Introduction | 1960s | 1970s | 1990s | 2000s | 2017


1980: Hyde was one of the largest housing associations in the country, managing nearly 3,000 homes.

Pictured right: Hyde residents in Southwark.

With the support of the London Borough of Greenwich, Hyde completed the largest ever Housing Corporation funded purchase. This was for 490 homes on the Progress Estate Eltham, from the Royal Co-operative Society.

The Southampton Area Office was opened to manage Hyde’s growing presence in the region.

The Temporary Lettings Section was formed to provide housing for homeless single people, using empty homes owned by Hyde and the local authority. As homelessness increased, demand for this service went up significantly.

1982: Hyde’s Staying Put Project was created, continuing Hyde's work with elderly people and in response to the disproportionately poor condition of housing for the elderly. This project helped older residents stay in and maintain their own homes, with improvement grants and interest free loans, rather than moving to sheltered accommodation, which many did not want.

1983: the Southwark Area Office opened, the first of the London Area Offices.

1984: Hyde Charitable Trust was setup to support residents in most need, as well as helping local community groups.

1987: with the support of the London Borough of Greenwich, Hyde organised a complicated partnership deal, with a property developer, to purchase the remaining Morden College Estate properties in East Greenwich. This effectively safeguarded existing residents and ensured the majority of the 295 properties stayed in social housing.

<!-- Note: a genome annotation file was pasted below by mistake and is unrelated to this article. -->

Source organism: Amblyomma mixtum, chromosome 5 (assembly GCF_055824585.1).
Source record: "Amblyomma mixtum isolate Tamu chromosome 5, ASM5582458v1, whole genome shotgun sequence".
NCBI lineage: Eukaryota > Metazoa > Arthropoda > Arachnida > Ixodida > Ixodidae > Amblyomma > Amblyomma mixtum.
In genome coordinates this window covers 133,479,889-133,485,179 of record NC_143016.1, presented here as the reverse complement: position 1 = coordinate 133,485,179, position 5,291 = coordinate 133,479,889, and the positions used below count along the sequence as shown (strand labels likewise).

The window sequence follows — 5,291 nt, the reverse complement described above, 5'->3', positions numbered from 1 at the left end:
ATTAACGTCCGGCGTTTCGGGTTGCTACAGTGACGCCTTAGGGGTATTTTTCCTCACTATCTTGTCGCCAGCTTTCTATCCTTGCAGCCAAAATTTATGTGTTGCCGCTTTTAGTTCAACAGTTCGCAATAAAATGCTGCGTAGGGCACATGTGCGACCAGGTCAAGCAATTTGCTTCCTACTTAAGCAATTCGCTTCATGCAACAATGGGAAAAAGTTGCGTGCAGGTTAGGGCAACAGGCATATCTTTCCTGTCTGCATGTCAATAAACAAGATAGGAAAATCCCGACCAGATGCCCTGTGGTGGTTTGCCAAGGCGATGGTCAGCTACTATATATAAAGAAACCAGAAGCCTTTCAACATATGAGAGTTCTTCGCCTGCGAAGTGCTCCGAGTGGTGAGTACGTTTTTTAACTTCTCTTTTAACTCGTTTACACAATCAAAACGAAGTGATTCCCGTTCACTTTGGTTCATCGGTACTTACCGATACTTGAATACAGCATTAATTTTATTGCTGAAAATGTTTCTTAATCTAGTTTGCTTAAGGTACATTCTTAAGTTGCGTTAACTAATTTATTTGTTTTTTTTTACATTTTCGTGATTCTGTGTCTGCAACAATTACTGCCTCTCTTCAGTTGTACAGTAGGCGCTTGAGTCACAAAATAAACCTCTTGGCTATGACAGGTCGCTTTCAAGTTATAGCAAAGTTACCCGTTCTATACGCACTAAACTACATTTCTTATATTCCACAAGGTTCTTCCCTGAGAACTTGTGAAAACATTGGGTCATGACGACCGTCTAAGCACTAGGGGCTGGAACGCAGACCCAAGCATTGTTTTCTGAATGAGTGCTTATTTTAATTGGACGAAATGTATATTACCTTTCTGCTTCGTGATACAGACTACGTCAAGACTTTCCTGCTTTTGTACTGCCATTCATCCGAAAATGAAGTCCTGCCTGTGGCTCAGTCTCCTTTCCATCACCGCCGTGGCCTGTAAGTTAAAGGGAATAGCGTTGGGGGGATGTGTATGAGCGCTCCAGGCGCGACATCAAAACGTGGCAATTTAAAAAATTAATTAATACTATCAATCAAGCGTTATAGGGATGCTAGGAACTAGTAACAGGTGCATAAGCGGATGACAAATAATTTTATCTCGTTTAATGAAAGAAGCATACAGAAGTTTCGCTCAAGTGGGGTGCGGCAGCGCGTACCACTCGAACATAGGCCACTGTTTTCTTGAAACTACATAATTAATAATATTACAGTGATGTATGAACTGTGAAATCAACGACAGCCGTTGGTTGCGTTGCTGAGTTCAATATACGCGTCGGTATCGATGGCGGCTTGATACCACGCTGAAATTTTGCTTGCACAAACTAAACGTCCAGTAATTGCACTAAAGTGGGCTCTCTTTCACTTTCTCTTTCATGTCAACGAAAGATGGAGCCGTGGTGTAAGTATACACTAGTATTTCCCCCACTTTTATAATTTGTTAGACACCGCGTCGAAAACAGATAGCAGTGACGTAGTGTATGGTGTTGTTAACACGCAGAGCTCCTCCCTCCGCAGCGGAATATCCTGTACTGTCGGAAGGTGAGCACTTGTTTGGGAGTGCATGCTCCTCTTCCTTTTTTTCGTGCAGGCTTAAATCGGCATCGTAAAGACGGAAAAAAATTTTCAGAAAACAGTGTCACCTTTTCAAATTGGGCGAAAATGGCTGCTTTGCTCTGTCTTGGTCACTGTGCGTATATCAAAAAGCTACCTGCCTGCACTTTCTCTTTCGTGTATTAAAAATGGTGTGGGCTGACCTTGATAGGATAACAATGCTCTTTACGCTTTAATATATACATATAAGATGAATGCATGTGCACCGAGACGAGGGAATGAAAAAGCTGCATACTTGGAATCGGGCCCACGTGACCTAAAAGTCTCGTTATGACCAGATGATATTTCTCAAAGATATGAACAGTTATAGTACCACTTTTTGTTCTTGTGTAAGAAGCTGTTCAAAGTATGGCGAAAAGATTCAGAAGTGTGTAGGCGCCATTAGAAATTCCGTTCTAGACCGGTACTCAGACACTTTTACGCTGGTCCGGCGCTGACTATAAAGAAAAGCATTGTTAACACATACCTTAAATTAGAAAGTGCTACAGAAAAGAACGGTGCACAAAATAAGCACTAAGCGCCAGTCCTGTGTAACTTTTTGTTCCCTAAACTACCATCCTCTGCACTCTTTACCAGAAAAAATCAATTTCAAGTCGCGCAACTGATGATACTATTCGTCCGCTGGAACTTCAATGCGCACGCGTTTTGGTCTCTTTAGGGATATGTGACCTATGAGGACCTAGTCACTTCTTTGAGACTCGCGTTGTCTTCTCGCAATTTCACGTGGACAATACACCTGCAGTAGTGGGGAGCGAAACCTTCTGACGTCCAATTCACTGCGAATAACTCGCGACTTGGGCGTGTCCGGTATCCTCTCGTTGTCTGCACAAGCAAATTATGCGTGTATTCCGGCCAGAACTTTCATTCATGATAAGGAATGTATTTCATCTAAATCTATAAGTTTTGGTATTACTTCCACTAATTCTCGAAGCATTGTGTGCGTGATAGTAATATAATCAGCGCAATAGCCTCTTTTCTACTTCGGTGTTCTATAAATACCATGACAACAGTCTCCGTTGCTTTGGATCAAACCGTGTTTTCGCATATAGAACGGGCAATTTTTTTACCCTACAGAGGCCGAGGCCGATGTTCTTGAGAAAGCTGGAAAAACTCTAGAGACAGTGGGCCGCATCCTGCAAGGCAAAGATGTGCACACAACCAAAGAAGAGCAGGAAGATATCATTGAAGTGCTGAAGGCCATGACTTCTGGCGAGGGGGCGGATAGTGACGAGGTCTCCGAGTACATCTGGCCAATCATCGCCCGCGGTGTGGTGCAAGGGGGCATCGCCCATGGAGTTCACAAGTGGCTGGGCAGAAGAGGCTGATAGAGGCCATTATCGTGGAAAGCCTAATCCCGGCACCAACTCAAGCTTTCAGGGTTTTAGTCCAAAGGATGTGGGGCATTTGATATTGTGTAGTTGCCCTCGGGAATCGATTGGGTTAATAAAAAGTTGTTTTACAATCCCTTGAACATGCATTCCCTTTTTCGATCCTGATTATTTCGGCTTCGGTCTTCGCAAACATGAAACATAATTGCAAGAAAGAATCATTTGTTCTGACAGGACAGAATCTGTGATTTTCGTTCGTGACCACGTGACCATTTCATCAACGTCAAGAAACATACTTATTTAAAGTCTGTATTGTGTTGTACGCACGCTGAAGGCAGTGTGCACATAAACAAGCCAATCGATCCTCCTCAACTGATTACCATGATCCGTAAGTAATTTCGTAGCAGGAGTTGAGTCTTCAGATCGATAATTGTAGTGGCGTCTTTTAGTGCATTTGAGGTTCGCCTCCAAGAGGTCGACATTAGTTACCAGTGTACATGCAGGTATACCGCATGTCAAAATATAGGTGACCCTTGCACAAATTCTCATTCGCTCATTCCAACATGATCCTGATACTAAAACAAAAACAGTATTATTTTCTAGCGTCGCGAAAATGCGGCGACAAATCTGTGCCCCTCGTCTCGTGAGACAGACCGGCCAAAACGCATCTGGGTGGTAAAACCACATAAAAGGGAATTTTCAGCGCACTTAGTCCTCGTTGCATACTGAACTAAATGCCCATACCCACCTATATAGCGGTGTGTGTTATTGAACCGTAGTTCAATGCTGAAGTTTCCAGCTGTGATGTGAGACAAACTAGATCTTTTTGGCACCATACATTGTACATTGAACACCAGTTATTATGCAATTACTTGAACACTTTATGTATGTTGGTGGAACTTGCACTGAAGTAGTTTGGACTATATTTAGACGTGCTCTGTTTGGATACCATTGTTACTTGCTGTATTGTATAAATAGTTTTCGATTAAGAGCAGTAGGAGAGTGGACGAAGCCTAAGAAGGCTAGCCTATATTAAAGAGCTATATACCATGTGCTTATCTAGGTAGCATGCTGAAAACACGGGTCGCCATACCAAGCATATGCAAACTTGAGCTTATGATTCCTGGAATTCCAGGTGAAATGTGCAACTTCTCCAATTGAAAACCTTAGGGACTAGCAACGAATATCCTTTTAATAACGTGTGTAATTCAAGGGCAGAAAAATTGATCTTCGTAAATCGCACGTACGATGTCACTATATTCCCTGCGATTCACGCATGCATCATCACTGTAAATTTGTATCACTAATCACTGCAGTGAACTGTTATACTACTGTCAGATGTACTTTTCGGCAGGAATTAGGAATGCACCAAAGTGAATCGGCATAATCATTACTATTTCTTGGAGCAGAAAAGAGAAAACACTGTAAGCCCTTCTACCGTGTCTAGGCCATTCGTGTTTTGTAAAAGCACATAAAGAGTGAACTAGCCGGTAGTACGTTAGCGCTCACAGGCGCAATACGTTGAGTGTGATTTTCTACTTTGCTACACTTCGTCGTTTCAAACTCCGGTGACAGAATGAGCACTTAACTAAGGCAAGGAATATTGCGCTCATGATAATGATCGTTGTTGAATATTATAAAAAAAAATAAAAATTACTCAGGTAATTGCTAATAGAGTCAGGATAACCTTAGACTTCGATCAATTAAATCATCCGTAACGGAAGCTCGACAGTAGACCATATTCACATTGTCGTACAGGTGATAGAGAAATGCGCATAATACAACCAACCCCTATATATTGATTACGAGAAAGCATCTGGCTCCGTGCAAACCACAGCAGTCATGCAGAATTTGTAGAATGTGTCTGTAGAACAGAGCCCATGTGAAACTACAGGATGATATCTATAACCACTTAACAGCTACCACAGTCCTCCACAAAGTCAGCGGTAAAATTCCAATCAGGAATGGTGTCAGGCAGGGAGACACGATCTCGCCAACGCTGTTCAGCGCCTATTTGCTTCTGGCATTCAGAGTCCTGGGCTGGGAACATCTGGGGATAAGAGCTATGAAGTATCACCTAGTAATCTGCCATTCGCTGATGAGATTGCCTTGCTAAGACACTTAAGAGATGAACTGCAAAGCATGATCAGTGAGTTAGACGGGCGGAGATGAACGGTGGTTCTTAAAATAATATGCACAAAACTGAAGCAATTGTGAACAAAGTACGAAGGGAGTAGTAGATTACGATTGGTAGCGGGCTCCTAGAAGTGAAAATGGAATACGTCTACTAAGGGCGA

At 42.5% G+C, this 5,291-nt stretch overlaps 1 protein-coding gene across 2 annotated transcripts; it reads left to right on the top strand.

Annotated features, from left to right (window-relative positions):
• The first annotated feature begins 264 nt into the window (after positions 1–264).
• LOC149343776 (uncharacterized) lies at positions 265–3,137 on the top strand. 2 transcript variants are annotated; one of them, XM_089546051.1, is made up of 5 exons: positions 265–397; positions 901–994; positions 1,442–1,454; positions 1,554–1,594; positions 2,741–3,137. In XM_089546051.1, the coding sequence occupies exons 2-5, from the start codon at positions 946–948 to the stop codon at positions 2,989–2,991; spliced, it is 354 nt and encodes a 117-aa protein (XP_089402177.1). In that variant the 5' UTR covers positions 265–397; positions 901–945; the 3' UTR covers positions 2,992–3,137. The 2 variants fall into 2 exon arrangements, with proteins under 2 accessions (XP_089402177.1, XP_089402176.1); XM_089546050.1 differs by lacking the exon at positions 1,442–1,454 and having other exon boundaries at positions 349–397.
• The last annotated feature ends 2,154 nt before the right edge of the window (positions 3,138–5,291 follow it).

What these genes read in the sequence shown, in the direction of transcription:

1988: The 1988 Housing Act established local authorities as enablers, but not developers of housing, leaving housing associations as the sole providers of new homes. The Act instigated a new approach to funding with homes only partially paid for by grants. The remaining cost would be borrowed against the association’s assets and paid back through rents.

These changes seriously affected relationships between housing associations, local authorities and developers. But most importantly, the relationship with the Housing Corporation changed as the Government increasingly saw housing associations as instruments of policy.

Hyde’s development programme changed. Refurbishment declined in favour of new build and the association’s development activity spread throughout the southern counties, working in new areas with new authorities.

Over the next 15 years, Hyde evolved from an effective charitable housing provider to a large complex social business.

New challenges for the association included developing well designed, high density housing in inner cities as well as creating new communities.